Work begins at 7 a.m. each morning at the clinic with the nurses preparing for the doctors. At 7:30, the staff has a time of devotions, prayer and singing. One member of the staff also speaks about his or her faith with the patients. After devotions, the clinic is open for patients. "We have people coming from several villages," Rev. Mendoza says. "They like to come to our clinic because they say they are well-treated by the doctors as well as by the support personnel." The clinic sees around 50 patients a day with 12,000 consults a year.
The clinic houses the only private laboratory in the Lempira province and one of the few private ultrasounds. Therefore, many of the private doctors send their patients to the clinic for tests.
Several families have received medical care at this clinic when they wouldn’t have received care at the public hospitals. "In addition to the subsidized fee for all people, the clinic has a relief program," explains Rev. Mendoza. "Several families have come with no money and have received all the medical attention for free. "
The community health program is one of the main programs. This staff works in the villages of the municipality of San Sebastian, which is a 2 1/2 hour drive. "Some of the villages of San Sebastian are very remote. The road for driving a car ends in San Sebastian," Rev. Mendoza says. "In order to get to other villages from there, we have to ride a horse for three hours or walk for five hours."
The work done in these communities includes constructing latrines, making water storage, cleaning up garbage, dispensing medicine, managing four "pregnant women’s clubs," monitoring respiratory infections, and providing primary medical care and dental extractions.
"The need for dentistry in this province is huge," says Rev. Mendoza. "There is an average of 20,000 people for each dentist, which means that more than 60% of the population doesn’t have any access to dental services. We are happy to have this blessing to be able to assist at least some children in remote areas."
In order to empower the children in the villages, Rev. Mendoza and his staff formed two health committees with school children from cooperating schools. "These children have carried out two ‘collecting trash campaigns,’ which also involves the people to clean the trash out of their villages," he explains. "The purpose of this project is to create a custom among the parents of these children for better hygiene."
Forty-six families are part of the economic development program in Gracias. "The Luke Society has provided small loans up to $400 to work in micro-projects like grocery stores, metal projects, piglet farms, grain farming, fish ponds, cattle rearing and a plastics business," says Rev. Mendoza. "The participants get organized in solidarity groups where the partners are accountable with each other."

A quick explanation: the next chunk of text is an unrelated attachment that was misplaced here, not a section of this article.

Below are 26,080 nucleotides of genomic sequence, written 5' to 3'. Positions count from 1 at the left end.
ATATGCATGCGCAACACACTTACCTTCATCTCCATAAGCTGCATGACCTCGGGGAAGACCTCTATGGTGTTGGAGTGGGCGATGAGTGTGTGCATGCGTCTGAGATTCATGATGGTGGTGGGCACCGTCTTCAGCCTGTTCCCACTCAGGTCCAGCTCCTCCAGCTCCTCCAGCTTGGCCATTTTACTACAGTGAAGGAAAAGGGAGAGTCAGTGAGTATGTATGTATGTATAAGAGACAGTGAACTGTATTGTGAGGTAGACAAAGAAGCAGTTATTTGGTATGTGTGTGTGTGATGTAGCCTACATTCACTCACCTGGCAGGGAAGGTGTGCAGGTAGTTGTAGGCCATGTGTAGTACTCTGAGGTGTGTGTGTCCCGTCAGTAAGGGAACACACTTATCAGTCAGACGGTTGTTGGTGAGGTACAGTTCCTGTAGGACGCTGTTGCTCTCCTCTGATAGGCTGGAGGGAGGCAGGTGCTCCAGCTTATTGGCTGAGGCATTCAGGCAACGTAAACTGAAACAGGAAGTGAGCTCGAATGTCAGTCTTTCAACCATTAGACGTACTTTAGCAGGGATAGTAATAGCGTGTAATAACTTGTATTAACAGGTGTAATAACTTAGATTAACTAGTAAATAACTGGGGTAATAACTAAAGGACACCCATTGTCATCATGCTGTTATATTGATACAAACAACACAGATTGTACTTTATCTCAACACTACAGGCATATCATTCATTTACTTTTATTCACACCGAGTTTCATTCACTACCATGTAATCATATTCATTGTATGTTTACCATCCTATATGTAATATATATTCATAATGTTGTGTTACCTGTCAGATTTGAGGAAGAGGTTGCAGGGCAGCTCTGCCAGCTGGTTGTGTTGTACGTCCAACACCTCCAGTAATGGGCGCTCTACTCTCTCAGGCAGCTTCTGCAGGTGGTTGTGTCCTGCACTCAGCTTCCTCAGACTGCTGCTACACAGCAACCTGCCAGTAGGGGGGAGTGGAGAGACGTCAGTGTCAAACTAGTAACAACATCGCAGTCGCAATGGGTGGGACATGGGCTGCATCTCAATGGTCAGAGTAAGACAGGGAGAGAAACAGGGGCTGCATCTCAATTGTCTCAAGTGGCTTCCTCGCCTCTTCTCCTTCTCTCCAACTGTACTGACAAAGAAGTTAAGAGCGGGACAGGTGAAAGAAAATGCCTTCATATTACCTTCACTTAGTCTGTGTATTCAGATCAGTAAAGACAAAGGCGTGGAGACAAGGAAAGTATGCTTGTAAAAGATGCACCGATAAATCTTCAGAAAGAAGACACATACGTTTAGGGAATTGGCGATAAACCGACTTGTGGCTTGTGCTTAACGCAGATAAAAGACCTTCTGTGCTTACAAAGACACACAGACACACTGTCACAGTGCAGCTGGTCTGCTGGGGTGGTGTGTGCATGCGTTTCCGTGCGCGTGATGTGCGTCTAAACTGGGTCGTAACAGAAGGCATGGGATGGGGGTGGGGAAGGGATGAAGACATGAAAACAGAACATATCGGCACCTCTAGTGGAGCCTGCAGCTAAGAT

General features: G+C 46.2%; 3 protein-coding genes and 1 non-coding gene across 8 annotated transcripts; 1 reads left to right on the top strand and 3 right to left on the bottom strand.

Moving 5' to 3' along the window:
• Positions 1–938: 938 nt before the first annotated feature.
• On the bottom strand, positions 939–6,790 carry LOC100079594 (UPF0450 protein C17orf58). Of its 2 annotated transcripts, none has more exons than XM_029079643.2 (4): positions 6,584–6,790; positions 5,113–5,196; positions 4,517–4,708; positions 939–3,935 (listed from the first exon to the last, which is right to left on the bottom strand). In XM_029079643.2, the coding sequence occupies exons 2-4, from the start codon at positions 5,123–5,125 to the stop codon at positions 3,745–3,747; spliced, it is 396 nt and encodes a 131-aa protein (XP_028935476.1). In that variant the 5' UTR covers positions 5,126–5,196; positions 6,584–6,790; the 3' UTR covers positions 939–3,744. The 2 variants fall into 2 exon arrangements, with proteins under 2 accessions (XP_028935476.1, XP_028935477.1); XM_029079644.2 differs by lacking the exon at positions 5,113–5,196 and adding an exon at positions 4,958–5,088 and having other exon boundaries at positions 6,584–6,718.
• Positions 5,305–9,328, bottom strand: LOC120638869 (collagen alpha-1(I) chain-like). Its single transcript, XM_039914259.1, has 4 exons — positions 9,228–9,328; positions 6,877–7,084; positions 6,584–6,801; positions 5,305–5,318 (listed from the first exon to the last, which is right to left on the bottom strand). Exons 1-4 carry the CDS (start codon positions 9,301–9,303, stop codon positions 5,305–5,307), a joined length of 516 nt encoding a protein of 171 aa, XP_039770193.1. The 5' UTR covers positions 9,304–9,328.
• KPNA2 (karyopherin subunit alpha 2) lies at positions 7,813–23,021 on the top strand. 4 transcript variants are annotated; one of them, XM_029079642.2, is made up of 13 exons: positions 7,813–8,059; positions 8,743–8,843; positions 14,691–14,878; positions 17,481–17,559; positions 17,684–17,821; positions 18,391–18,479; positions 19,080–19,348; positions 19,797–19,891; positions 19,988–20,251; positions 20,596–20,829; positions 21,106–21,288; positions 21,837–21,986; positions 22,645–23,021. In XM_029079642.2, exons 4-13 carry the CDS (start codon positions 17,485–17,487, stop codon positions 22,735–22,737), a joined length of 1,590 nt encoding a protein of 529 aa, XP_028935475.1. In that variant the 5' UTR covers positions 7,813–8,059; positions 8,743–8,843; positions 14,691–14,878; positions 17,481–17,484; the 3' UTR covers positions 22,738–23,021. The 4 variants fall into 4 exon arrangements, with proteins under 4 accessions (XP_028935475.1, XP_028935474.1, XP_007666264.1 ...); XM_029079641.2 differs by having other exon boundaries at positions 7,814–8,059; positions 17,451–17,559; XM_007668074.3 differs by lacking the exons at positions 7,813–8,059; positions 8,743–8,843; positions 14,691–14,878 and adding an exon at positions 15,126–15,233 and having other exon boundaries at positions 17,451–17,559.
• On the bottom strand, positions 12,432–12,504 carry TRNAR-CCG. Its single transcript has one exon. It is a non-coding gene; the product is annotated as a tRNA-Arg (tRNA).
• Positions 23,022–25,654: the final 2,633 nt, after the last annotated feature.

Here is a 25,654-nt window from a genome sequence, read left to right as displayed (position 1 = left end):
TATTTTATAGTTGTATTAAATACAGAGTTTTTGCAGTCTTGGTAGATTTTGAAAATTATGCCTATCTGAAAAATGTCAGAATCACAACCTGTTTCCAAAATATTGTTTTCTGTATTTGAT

"This program has been a great blessing for these families because they have improved their economic status, and have helped themselves in getting more resources for their families as well," Rev. Mendoza says. "The solidarity groups have generated additional income, enabling them to give loans to their own people. In this way, the community will continue to have income-generating projects even if the Luke Society withdraws from this place."
Reverend Mendoza has found it very important to train and place community health workers and midwives in the remote villages. Because they are trained in disease prevention, hygiene, proper care for infants, etc., they can change the quality of life of an entire village. "The trained leaders have been capable to assist several people from their communities and make referrals of the cases they know are critical and send them to the hospital or to our clinic in Gracias," explains Rev. Mendoza.
The community health workers are also in charge of their own community pharmacies. The Gracias clinic provides $150 in medicine for each pharmacy. "We provide this fund of medicines as a loan to the community health worker, " Rev. Mendoza says. "If, after some time, this person proves to be a good manager of that fund, we will continue to fund that pharmacy."
The community health worker is responsible for coming to the Gracias clinic to purchase the medicine and bring it back to the community. The clinic sells the medicine to them at a discount price so they can keep their pharmacy running and have some profit.
As a pastor, evangelism and church planting are the heart of Rev. Mendoza’s ministry. "We are happy that we can share with the people about Jesus," he says. Every day in the waiting room there is someone from the staff who shares the Gospel with the patients. "We preach to them from the Word and pray for their healing. People like to come to the Clinic San Lucas because they like that we pray for their needs."
The evangelism program includes bringing the gospel to the villages by showing evangelistic films and having Bible studies. "We have planted several churches since we began partnership with the Luke Society," says Rev. Mendoza. "It’s even our goal to start a new church every year. I have organized a team of pastors who help to nurture the new churches and help with the old ones. As a pastor, I am so grateful with the Luke Society for the great opportunity of sharing the Gospel of our Lord, Jesus Christ."